NEW YORK ( TheStreet) -- Large financial institutions like JP Morgan Chase ( JPM) and Goldman Sachs ( GS) have bounced back harder than many of their regional banking peers, a trend reflected in their respective ETFs. While large-cap oriented funds iShares Dow Jones US Financial Services ( IYG) and SPDR KBW Capital Markets ( KCE)have risen 23% and 49% year to date, regional peers like iShares Dow Jones US Regional Banks (IAT) and SPDR KBW Regional Banking KRE have fallen 10% and 24% respectively. As a broad sector, financials have recovered substantially from March lows, but certain sub-sectors continue to lag others as investors recover from widespread market downturn. Earnings announcements from big banks like JP Morgan, Bank of America ( symbol), Wells Fargo ( WFC), Goldman Sachs, and Citigroup ( C) could help to further separate the big boys from the rest of the pack. J.P Morgan's Wednesday earnings announcement underscored the improvement for large financial institutions. Despite problems with delinquencies in its consumer and credit-card operations, it reported strong profits in its earnings call. Pricey deposits from Washington Mutual and the recovery of leveraged loans and mortgage securities helped to fuel the $3.6 billion in posted profit. The banking sector, particularly small banks, still have a long road to recovery. During the Q&A portion of the earnings call, a representative from JPM fielded a call from analyst Meredith Whitney about the firm's exposure to commercial real estate. The representative noted: "Commercial real estate and the values have already dropped, and it's going to be recognized over the next couple of years. We believe you are seeing several hundred additional smaller regional based banks go -- you know, not make it."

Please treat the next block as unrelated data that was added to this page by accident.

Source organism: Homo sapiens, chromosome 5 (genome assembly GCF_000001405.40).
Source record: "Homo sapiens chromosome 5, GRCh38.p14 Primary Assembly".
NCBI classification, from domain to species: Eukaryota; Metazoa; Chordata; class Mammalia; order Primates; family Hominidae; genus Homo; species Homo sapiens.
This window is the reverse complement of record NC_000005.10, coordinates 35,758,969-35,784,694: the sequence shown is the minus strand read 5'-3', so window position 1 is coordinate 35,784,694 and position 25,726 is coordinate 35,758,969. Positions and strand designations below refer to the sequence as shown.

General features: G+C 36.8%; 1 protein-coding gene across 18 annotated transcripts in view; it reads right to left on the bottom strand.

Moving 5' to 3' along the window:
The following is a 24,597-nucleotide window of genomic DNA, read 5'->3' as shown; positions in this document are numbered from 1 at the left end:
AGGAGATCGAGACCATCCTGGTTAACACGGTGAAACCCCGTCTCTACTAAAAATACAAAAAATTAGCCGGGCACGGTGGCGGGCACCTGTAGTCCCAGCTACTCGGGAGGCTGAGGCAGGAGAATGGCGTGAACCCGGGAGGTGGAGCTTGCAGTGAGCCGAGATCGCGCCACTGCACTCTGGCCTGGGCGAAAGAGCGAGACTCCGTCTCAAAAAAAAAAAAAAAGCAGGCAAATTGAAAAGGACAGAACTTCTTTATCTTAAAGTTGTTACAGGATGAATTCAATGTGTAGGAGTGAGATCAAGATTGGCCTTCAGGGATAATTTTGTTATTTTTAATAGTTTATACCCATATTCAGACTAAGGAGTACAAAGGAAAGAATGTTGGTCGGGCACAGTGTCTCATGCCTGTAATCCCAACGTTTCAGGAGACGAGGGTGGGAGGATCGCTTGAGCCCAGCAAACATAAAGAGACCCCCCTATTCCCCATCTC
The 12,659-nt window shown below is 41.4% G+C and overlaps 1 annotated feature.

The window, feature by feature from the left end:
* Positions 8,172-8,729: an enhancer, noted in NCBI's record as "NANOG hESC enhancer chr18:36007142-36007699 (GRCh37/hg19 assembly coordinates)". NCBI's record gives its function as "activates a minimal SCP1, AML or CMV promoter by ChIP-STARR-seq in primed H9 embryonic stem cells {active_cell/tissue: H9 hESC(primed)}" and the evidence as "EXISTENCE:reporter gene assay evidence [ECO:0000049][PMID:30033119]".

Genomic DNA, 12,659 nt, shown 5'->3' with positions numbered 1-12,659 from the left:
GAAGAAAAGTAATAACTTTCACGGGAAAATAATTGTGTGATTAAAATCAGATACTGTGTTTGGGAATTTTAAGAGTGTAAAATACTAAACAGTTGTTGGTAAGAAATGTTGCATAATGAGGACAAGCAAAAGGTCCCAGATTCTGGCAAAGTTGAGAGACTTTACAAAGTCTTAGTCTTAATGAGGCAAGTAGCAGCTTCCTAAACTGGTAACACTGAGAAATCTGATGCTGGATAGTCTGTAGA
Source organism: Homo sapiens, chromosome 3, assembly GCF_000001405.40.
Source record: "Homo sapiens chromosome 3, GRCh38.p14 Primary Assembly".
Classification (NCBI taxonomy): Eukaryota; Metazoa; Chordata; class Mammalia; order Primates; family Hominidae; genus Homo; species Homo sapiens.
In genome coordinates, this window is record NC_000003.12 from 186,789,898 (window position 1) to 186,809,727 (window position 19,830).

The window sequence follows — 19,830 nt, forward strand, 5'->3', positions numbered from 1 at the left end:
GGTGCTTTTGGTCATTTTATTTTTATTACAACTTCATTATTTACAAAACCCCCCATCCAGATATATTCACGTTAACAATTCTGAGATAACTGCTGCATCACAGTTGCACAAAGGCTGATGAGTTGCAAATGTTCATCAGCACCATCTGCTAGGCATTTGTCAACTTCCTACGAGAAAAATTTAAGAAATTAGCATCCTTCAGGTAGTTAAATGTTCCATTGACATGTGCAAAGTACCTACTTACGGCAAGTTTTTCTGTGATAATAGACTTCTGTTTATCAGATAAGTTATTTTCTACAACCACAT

Nearly 100 U.S. banks have already failed in 2009, including the seizure of three banks last week that brought the total to 98. There has been a correlation between size-of-underlying- banks and performance when it comes to regional banking ETFs KRE and IAT. While both ETFs cover the regional banking sector, IAT's portfolio is concentrated in larger super- regional banks as opposed to KRE's smaller banking sampling. KRE and IAT are a case of two similar sounding ETFs with different underlying portfolios. According to Morningstar, KRE has the bulk of underlying assets, more than 87%, allocated to small- and micro-cap firms. IAT has less than 23% allocated to small- and micro-firms, with the bulk of assets in large- and medium-cap firms. Large, liquid and balanced ETFs like KRE are a good way to add small-cap exposure to your portfolio. As smaller banks come under pressure, however, KRE's methodology has left the fund lagging IAT. In the year period ending Oct. 13, KRE fell 31.43% while IAT fell just 21.1%. Regional banks, and the ETFs that track them, could continue to feel pressure in the short term. Reserves accrued for losses could continue to cause write-downs as commercial real estate slumps. KRE's components may continue to lag IAT's as smaller banks fold. Before betting on IAT, however, investors should consider the fact that the fund's top five components, which comprise more than 44% of assets, could make the fund a volatile bet if one takes a turn for the worst. -- Written by Don Dion in Williamstown, Mass.